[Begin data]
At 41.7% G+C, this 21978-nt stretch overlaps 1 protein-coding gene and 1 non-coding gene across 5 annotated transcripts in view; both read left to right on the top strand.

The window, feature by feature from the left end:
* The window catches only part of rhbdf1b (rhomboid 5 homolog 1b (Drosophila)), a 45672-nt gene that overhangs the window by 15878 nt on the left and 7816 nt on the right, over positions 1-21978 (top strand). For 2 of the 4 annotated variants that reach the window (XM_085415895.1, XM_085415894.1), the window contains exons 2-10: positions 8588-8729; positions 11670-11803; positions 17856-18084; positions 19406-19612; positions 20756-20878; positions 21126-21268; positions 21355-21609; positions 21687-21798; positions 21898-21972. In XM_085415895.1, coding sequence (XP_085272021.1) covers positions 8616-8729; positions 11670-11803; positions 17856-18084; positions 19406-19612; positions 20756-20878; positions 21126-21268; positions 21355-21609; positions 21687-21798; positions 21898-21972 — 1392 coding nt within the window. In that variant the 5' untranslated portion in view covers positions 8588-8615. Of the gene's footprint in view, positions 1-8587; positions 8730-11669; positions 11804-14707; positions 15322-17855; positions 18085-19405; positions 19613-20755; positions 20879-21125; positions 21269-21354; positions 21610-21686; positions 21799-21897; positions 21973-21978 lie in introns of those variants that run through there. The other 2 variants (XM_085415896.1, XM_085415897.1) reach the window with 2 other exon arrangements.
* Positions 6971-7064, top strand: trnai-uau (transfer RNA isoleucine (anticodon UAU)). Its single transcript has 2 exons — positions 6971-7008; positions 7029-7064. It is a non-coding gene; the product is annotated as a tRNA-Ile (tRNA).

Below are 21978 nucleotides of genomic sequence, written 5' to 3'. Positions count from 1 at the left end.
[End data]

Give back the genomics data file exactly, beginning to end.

At 41.7% G+C, this 21978-nt stretch overlaps 1 protein-coding gene and 1 non-coding gene across 5 annotated transcripts in view; both read left to right on the top strand.

The window, feature by feature from the left end:
* The window catches only part of rhbdf1b (rhomboid 5 homolog 1b (Drosophila)), a 45672-nt gene that overhangs the window by 15878 nt on the left and 7816 nt on the right, over positions 1-21978 (top strand). For 2 of the 4 annotated variants that reach the window (XM_085415895.1, XM_085415894.1), the window contains exons 2-10: positions 8588-8729; positions 11670-11803; positions 17856-18084; positions 19406-19612; positions 20756-20878; positions 21126-21268; positions 21355-21609; positions 21687-21798; positions 21898-21972. In XM_085415895.1, coding sequence (XP_085272021.1) covers positions 8616-8729; positions 11670-11803; positions 17856-18084; positions 19406-19612; positions 20756-20878; positions 21126-21268; positions 21355-21609; positions 21687-21798; positions 21898-21972 — 1392 coding nt within the window. In that variant the 5' untranslated portion in view covers positions 8588-8615. Of the gene's footprint in view, positions 1-8587; positions 8730-11669; positions 11804-14707; positions 15322-17855; positions 18085-19405; positions 19613-20755; positions 20879-21125; positions 21269-21354; positions 21610-21686; positions 21799-21897; positions 21973-21978 lie in introns of those variants that run through there. The other 2 variants (XM_085415896.1, XM_085415897.1) reach the window with 2 other exon arrangements.
* Positions 6971-7064, top strand: trnai-uau (transfer RNA isoleucine (anticodon UAU)). Its single transcript has 2 exons — positions 6971-7008; positions 7029-7064. It is a non-coding gene; the product is annotated as a tRNA-Ile (tRNA).

Below are 21978 nucleotides of genomic sequence, written 5' to 3'. Positions count from 1 at the left end.